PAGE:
#7 Thanks for the review, here are my thoughts!

Using the iPhone 8 as my current daily driver, I am very excited to upgrade to the max or XR! I would already be rocking the max if it not for awaiting the XR to compare speaker output! Given the reduced power requirements of the LCD display, I am very excited about the XR battery life potential! It’s notable on several reviews that the max does have better speakers then the XS! Since the footprint of the XR is larger than the XS, I am hopeful that the speakers on the XR match the max! Could be the best match for this Blinky!
I am really digging haptic feedback improvements in iOS 12! Though I am not a heavy 3-D touch user, I will be testing the XR to see if all the usual haptic feedback properties that I enjoy right now using my iPhone 8 are still present Despite the absence of 3D Touch on the XR! The musings regarding voiceover latency ponders the question: Is the improvement due to the max display and will that suffer with the traditional LCD display? Or, is it all down to the new bionic chip? If my dreams come true, the XR is for me! Otherwise, and given the above, I’ll go with the max! Fourth with! Cheers… Rocker

#8 thanks for the detailed

thanks for the detailed battery explanation above, as you say I guess its a trade off in certain areas.
I still plan to go for the max because it has all the new camera features that the others don't have all of, in reality it won't make any difference to me with picture taking, but I hope it might improve text recognition etc as the other phones certainly don't have all the camera hardware of the max, plus there is that extra ram. in reality I doubt most of us will do anything that will really tax our phones hardware, but still nice to have the extra ram.
also I am thinking a larger screen might make typing in braille screen input easier, more finger space and bigger targets to aim at when looking for dots, which could be helpful as sometimes some of the dots go walkies and are not in there usual place.
the two handed operation doesn't bother me as that's how I always have used my phones even in the 4 and 4s days, really if your wondering around trying to use phones one handed I think its asking for accidents, drops etc especially if your walking around or just out in public not sat down.

#9 You’re right about the faster

You’re right about the faster RF communication, but it’s faster cell, not Wifi. The XR and last year’s models had a 2-by-2 IMO modem, (don’t really know waht that means but anyway), and the Xs and XS max have 4 by 4.

#10 Hi, sorry to correct you, but

Hi, sorry to correct you, but I am sure it said somewhere in the keynote that the max certainly offers gigabit wifi speeds now, not sure about the others as I say but they certainly referred to gigabit wifi somewhere.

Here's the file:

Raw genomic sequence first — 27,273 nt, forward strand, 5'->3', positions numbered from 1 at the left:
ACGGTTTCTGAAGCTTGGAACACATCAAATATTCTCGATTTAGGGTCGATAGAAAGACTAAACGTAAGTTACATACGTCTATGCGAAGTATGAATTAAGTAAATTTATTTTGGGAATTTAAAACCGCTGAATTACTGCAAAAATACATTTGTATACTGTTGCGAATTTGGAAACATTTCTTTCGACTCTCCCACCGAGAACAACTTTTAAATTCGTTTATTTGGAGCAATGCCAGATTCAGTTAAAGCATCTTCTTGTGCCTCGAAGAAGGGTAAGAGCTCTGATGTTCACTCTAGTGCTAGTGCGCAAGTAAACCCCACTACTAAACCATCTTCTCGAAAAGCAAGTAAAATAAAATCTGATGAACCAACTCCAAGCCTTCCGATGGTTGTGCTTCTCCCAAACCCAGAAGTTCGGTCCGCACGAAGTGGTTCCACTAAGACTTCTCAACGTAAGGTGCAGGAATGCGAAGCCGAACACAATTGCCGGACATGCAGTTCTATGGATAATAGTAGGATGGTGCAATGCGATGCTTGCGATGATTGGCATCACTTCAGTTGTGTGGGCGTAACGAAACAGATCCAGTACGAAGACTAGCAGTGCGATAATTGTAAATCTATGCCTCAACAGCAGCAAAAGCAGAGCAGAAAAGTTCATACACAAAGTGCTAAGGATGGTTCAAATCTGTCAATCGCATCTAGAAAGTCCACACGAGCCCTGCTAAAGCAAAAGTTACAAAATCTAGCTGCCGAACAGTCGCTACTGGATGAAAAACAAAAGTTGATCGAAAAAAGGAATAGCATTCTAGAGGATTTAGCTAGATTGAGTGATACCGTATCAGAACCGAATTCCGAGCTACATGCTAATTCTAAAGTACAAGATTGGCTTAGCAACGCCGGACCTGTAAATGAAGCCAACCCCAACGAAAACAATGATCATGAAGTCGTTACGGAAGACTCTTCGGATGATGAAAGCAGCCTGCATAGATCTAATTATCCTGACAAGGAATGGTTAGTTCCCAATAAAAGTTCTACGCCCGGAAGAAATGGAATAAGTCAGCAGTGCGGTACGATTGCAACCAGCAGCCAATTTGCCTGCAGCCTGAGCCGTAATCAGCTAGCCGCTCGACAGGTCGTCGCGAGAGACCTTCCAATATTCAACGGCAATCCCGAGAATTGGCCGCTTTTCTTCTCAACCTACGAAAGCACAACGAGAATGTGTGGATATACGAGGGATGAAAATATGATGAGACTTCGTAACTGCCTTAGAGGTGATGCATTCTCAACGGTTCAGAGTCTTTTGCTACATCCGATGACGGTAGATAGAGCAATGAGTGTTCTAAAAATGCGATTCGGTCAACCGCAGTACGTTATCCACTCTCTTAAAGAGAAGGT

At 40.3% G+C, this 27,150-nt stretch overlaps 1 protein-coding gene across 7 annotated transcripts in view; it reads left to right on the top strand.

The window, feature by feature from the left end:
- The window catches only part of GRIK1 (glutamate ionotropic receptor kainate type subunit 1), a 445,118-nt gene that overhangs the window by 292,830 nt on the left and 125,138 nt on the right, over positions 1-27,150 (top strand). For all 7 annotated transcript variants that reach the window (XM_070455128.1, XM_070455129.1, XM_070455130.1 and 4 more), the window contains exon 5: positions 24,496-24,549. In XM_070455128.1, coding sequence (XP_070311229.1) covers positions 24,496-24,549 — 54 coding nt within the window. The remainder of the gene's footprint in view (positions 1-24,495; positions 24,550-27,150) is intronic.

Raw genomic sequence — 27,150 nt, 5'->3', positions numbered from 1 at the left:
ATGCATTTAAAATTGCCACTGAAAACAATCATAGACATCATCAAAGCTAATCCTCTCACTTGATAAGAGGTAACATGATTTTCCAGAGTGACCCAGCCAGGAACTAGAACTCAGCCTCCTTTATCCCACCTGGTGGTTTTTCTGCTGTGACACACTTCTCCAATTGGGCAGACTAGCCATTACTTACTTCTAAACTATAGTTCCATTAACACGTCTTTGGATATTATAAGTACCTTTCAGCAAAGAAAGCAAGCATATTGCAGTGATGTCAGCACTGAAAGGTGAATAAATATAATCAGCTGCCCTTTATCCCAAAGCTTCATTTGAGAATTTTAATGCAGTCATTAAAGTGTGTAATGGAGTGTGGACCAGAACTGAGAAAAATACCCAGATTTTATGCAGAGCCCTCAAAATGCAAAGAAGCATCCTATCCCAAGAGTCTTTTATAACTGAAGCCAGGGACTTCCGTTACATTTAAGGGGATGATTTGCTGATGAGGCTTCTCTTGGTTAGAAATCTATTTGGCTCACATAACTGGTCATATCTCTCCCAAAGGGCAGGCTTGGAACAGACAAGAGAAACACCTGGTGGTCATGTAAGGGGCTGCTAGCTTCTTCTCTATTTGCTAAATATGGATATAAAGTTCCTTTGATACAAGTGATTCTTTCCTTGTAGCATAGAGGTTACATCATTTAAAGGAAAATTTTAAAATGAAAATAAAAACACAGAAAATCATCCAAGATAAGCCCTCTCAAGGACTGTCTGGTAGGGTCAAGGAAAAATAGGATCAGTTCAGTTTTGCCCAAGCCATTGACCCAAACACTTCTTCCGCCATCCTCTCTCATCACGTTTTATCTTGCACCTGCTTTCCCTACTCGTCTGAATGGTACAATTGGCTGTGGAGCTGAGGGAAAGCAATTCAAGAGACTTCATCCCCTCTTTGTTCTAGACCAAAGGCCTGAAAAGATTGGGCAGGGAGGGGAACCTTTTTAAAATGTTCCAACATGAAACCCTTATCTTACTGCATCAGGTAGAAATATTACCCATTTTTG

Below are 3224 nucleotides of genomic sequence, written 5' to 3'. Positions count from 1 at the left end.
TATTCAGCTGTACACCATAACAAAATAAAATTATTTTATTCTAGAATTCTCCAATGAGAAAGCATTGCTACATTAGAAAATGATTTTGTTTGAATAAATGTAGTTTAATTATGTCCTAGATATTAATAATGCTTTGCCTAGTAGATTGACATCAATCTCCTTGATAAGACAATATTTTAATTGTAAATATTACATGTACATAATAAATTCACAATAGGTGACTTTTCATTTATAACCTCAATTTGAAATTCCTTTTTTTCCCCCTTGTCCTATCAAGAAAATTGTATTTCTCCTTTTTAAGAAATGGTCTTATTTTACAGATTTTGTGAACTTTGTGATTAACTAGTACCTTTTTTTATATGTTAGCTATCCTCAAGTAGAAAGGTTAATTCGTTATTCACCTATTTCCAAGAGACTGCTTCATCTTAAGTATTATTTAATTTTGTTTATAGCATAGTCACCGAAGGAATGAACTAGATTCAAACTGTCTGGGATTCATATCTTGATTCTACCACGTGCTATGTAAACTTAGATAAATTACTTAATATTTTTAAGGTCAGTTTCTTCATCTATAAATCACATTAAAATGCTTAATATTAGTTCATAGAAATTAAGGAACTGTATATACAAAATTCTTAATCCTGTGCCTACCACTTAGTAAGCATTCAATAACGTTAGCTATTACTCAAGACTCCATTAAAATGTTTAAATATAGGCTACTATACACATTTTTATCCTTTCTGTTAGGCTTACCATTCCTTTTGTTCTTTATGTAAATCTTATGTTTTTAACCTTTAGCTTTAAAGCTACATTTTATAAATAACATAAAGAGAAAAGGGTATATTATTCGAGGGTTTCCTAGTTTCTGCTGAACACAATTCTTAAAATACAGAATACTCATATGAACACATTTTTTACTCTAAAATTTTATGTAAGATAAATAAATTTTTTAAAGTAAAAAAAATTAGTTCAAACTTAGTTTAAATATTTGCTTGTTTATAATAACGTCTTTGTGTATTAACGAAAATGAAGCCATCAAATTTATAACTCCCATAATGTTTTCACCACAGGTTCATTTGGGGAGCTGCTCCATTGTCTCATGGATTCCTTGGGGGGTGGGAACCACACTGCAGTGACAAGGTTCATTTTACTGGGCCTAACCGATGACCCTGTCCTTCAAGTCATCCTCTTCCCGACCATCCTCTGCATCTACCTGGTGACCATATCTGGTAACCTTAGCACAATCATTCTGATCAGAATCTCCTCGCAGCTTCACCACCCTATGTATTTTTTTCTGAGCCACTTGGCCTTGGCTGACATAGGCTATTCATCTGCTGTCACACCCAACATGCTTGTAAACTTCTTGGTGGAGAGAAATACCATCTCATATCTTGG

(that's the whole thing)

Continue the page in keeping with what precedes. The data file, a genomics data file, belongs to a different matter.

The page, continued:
#11 face ID

I would like confirmation on something regarding the security of face ID on a Voice-Over user's phone. My thought is this: The necessity to focus your eyes on the sensor is turned off if VO is being used. Could I pick up your phone, aim it at your face, and unlock it? If so, it has just killed the security of face ID. If this is true, I want the fingerprint feature to remain.

#12 You are correct Charles,

You are correct Charles, though a VoiceOver user can enable the attention aware features again if they choose to, but of course that assumes you have enough control of your eyes to try to look into the camera.
I have heard of blind people who have enabled the attention aware features again and can still use face ID, I haven't tried it though. But I totally agree with you face id makes security for us a joke, unless we decide to disable it and just use the pass code.
I wrote to apple accessibility recently and said I would prefer a phone with both options and got the usual thank you for your feedback message.

#13 Interesting review, I'm keeping the 8 plus for another year.

Much as the new phones seem interesting, I'm keeping the plus for another year as it is the iPad pro I am most interested in. I'm entirely iOS first and have no mac or PC so rely on iOS 24 hours a day 7 days a week. The face ID is rather concerning because I have my confidential things in iOS and don't like the idea of someone just pointing, unlocking and causing trouble. As to VO being quicker, I've written thousands of words in BSI on the glass in Ulysses, use explore by touch on constantly because I hate swipers and I never have any kind of lag.